When you hand someone cash, especially if it’s at a small shop or stand, the shopkeeper will inspect the note carefully – if there is a slight tear or disfiguration, you will likely get it back. Though the same person will happily give you change in bills which consist of two halves taped together. Then you argue, and s/he shrugs, or grins sheepishly and takes it back…

Anyway, now the bundles of notes come wrapped neatly in paper, and there are no more staple holes. Things have become so easy now, mes enfants, that I thought I should tell you about the wild old days, when we were young.

(There's a picture of the Indian coins at Joel's Coins - page down to the last image.)


The New York Times has an amusing (true) article about Indian traffic: Indians Hit the Road Amid Elephants

There's an accompanying slideshow. I loved the picture of a taxi's dashboard

because I keep thinking that I'd like to make a series of dashboard pictures -- dashboards with their various gods and adornments. Christian, Muslim, Sikh, Hindu, the dashboard can accommodate everyone.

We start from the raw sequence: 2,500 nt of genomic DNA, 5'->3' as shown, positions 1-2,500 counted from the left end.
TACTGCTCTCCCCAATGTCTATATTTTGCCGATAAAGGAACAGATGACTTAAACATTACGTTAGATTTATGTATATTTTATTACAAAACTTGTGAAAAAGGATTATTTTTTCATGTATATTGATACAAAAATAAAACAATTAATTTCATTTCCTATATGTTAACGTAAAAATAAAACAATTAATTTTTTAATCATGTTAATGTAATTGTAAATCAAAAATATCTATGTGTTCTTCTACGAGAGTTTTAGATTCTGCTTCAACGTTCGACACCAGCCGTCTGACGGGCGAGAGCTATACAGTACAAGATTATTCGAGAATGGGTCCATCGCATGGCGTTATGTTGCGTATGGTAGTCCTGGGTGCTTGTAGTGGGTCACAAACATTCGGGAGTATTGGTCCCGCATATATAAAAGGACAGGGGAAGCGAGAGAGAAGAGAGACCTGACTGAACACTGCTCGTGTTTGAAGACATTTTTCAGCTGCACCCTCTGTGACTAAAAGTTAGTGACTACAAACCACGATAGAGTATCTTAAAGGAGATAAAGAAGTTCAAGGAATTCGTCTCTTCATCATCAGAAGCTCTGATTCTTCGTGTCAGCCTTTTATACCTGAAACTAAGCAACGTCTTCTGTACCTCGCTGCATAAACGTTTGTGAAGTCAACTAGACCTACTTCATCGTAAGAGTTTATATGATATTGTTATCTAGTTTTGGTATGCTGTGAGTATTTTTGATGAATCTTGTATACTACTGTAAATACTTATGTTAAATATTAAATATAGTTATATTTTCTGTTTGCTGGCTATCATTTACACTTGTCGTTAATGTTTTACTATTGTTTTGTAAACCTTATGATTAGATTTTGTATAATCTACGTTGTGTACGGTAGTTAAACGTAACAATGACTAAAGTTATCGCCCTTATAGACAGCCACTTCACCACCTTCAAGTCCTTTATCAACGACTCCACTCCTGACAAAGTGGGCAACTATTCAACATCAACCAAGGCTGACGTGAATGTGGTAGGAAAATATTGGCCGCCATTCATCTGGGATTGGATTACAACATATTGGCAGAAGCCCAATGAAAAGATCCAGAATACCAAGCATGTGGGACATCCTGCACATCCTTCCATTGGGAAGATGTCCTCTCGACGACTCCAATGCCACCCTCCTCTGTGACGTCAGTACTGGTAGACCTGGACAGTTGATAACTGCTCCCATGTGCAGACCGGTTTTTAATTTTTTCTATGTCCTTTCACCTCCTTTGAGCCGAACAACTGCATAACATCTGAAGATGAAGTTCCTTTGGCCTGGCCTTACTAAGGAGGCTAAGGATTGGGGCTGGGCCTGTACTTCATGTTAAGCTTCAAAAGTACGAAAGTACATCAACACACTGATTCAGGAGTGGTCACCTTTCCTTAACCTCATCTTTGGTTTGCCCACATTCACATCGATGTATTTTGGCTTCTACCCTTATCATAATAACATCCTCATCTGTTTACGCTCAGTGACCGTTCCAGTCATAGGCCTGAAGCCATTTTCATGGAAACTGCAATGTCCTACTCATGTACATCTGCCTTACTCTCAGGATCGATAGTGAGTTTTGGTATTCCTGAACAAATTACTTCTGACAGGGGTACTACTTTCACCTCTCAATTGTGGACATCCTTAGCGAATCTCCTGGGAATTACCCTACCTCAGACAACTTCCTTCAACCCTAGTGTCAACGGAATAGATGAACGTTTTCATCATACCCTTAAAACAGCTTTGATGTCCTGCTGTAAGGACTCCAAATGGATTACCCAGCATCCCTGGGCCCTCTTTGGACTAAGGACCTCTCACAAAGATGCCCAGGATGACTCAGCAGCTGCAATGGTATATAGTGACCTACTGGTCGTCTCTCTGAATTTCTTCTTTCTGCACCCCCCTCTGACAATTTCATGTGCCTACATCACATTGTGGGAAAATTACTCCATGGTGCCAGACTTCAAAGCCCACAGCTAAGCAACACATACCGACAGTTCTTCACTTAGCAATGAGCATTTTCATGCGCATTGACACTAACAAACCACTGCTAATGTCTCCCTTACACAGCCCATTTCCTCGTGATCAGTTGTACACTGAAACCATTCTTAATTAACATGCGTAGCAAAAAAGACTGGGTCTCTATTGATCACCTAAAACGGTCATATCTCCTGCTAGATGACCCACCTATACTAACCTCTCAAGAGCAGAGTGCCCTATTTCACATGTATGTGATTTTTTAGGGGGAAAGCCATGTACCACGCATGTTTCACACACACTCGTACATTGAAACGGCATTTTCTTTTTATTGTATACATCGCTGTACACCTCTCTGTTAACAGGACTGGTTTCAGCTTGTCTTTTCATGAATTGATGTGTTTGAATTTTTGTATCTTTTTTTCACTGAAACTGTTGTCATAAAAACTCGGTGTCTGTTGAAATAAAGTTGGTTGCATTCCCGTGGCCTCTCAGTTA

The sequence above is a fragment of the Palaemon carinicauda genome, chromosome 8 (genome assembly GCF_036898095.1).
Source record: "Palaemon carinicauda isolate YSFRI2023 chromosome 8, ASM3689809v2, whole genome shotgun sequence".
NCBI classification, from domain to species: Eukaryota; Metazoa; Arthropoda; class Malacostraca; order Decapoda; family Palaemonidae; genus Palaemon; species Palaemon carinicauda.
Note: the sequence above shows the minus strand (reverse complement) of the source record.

This one is particularly ornate. The metal tissue box is common enough, but I usually see it on the shelf behind the back seat. There appear to be two perfume containers. There's a mala - a kind of Hinu rosary - hanging from the mirror. A tiny human figure? What's that? At its feet are some pictures, lying flat - perhaps of gods. I was told that people keep stuffed animals in their cars so that they will absorb any evil that may come to them -- if there's a collision, the toy animal will be 'injured', not you.

So I'm inspired anew to explore the dashboard world.

Our Neti Pot

The New York Times has an article on what it calls a neti pot - what you use to irrigate your nose. It's certainly not called a neti pot here, but I don't know the word, so... I remembered that there was one among my late mother-in-law's things, and decided that it was time to try it out. I watched a YouTube video on how to do it -- only the person in the video used something called 'neti pot salt', while I used the salt that we have, which is iodised. Will I get cancer?

Anyway, it's done. I didn't like it -- the water ran out of my nose and down the side of my face, and when I bent over afterward and snorted as directed, it came out of my nose and my mouth, and it was pretty much like being in the ocean and getting seawater in your nose. My nose does feel clean and all, though, so maybe I'll try it again sometime.

This is our family neti pot (that's a very small flower):